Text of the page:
Please use this identifier to cite or link to this item: https://doi.org/10.1186/s12915-015-0146-0
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dc.titleLayering genetic circuits to build a single cell, bacterial half adder
dc.contributor.authorWong, A
dc.contributor.authorWang, H
dc.contributor.authorPoh, C.L
dc.contributor.authorKitney, R.I
dc.date.accessioned2020-09-03T10:34:38Z
dc.date.available2020-09-03T10:34:38Z
dc.date.issued2015
dc.identifier.citationWong, A, Wang, H, Poh, C.L, Kitney, R.I (2015). Layering genetic circuits to build a single cell, bacterial half adder. BMC Biology 13 (1) : 40. ScholarBank@NUS Repository. https://doi.org/10.1186/s12915-015-0146-0
dc.identifier.issn17417007
dc.identifier.urihttps://scholarbank.nus.edu.sg/handle/10635/174125
dc.description.abstractBackground: Gene regulation in biological systems is impacted by the cellular and genetic context-dependent effects of the biological parts which comprise the circuit. Here, we have sought to elucidate the limitations of engineering biology from an architectural point of view, with the aim of compiling a set of engineering solutions for overcoming failure modes during the development of complex, synthetic genetic circuits. Results: Using a synthetic biology approach that is supported by computational modelling and rigorous characterisation, AND, OR and NOT biological logic gates were layered in both parallel and serial arrangements to generate a repertoire of Boolean operations that include NIMPLY, XOR, half adder and half subtractor logics in a single cell. Subsequent evaluation of these near-digital biological systems revealed critical design pitfalls that triggered genetic context-dependent effects, including 5' UTR interferences and uncontrolled switch-on behaviour of the supercoiled ?54 promoter. In particular, the presence of seven consecutive hairpins immediately downstream of the promoter transcription start site severely impeded gene expression. Conclusions: As synthetic biology moves forward with greater focus on scaling the complexity of engineered genetic circuits, studies which thoroughly evaluate failure modes and engineering solutions will serve as important references for future design and development of synthetic biological systems. This work describes a representative case study for the debugging of genetic context-dependent effects through principles elucidated herein, thereby providing a rational design framework to integrate multiple genetic circuits in a single prokaryotic cell. © 2015 Wong et al.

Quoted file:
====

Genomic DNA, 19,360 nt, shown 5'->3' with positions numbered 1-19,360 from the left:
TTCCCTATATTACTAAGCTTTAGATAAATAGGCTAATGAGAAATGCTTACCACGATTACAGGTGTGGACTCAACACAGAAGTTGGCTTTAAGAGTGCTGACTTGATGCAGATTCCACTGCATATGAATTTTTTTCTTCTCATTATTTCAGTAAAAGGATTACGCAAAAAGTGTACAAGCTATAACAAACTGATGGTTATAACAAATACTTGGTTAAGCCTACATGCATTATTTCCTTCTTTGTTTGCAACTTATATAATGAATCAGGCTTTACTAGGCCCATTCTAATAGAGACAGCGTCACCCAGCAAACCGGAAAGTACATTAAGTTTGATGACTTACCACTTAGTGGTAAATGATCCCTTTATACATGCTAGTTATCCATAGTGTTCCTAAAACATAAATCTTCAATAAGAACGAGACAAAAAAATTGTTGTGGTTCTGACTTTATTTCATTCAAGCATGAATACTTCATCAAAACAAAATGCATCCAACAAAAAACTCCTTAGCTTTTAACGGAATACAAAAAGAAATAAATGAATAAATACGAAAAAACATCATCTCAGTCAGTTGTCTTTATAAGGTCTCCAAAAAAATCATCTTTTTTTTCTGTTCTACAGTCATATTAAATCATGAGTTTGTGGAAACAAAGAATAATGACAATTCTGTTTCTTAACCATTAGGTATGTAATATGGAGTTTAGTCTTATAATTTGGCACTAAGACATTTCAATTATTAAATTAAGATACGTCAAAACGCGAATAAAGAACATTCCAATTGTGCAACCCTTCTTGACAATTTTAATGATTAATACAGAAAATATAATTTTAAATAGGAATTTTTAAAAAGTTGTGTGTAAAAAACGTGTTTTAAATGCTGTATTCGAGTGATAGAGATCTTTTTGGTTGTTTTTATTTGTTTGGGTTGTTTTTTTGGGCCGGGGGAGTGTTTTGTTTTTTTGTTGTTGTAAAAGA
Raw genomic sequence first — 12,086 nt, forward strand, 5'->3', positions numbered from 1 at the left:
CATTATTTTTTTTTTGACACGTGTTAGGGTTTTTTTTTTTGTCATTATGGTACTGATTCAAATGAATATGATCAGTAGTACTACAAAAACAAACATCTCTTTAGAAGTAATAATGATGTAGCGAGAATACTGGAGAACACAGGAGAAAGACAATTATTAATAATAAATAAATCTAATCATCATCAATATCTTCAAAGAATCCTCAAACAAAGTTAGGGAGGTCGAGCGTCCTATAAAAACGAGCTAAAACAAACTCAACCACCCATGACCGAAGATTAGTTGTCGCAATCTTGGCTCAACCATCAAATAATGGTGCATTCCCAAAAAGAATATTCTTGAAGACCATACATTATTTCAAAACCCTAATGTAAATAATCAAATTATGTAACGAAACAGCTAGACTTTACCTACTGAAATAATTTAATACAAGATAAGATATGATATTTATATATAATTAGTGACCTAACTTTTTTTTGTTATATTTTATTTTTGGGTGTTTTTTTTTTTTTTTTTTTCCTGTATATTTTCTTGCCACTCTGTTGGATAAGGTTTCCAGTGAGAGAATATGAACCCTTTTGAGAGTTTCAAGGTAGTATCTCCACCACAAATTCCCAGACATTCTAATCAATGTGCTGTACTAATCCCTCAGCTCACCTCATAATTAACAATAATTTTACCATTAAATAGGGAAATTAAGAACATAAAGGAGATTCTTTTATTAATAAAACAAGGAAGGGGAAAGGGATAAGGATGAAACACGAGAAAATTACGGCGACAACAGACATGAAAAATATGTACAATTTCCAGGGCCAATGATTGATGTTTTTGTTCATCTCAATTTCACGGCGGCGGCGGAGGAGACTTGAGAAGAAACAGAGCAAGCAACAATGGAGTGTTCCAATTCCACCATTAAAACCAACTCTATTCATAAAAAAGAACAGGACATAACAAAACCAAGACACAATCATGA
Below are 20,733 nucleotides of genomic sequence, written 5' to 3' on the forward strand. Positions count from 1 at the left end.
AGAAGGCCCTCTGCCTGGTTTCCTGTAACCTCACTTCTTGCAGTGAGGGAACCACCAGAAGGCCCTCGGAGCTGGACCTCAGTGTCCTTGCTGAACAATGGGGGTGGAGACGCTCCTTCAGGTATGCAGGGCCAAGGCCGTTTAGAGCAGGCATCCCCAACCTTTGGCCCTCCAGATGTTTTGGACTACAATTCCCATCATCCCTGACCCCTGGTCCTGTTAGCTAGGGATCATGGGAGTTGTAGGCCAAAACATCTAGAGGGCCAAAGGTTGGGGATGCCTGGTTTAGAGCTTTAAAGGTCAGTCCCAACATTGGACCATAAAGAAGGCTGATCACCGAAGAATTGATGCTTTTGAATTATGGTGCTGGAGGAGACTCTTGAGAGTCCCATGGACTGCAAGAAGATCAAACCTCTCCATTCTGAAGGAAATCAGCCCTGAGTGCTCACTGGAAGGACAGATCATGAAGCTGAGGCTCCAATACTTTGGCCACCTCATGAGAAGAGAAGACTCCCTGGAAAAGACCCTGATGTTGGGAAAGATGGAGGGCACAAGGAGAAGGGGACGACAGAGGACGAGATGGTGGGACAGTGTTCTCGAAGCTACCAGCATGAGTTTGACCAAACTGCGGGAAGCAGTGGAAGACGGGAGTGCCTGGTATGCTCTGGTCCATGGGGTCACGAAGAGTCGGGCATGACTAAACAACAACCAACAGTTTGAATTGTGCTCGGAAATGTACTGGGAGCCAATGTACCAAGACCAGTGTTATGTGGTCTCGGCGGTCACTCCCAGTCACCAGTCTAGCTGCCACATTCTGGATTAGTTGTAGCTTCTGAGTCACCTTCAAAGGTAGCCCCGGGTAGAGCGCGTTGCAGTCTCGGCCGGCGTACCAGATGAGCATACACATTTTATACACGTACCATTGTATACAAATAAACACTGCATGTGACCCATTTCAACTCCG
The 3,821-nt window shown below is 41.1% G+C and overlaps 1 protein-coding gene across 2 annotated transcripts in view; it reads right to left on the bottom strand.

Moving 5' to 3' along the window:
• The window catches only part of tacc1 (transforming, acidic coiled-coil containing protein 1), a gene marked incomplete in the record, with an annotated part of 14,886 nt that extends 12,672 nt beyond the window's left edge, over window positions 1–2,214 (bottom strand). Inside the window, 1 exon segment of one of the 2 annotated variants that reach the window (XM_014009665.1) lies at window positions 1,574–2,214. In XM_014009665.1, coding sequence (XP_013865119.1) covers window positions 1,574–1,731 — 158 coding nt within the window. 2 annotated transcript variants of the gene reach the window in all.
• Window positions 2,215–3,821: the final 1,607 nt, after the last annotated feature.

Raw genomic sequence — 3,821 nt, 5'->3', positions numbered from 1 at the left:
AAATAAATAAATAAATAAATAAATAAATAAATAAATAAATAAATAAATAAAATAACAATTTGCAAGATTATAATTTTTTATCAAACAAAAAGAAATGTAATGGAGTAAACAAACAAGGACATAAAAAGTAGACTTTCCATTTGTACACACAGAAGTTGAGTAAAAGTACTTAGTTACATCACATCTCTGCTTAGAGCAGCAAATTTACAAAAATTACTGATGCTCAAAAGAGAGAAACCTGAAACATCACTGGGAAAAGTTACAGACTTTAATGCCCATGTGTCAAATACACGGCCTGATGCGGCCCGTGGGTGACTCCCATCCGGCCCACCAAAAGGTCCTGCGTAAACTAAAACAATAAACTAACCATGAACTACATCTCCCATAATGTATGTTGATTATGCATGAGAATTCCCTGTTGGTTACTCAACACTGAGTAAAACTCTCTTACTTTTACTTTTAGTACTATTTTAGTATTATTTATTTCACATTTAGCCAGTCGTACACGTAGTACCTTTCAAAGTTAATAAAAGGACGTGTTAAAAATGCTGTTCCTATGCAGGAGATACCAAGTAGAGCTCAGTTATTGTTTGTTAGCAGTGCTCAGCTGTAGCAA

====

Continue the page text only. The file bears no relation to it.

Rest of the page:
dc.sourceUnpaywall 20200831
dc.subjectBacteria (microorganisms)
dc.subjectProkaryota
dc.subject5' untranslated region
dc.subject5' untranslated region
dc.subjectEscherichia coli
dc.subjectgene regulatory network
dc.subjectgenetics
dc.subjectmolecular computer
dc.subjectprocedures
dc.subjectpromoter region
dc.subjectsynthetic biology
dc.subject5' Untranslated Regions
dc.subjectComputers, Molecular
dc.subjectEscherichia coli
dc.subjectGene Regulatory Networks
dc.subjectPromoter Regions, Genetic
dc.subjectSynthetic Biology
dc.typeArticle
dc.contributor.departmentBIOMEDICAL ENGINEERING
dc.description.doi10.1186/s12915-015-0146-0
dc.description.sourcetitleBMC Biology
dc.description.volume13
dc.description.issue1
dc.description.page40
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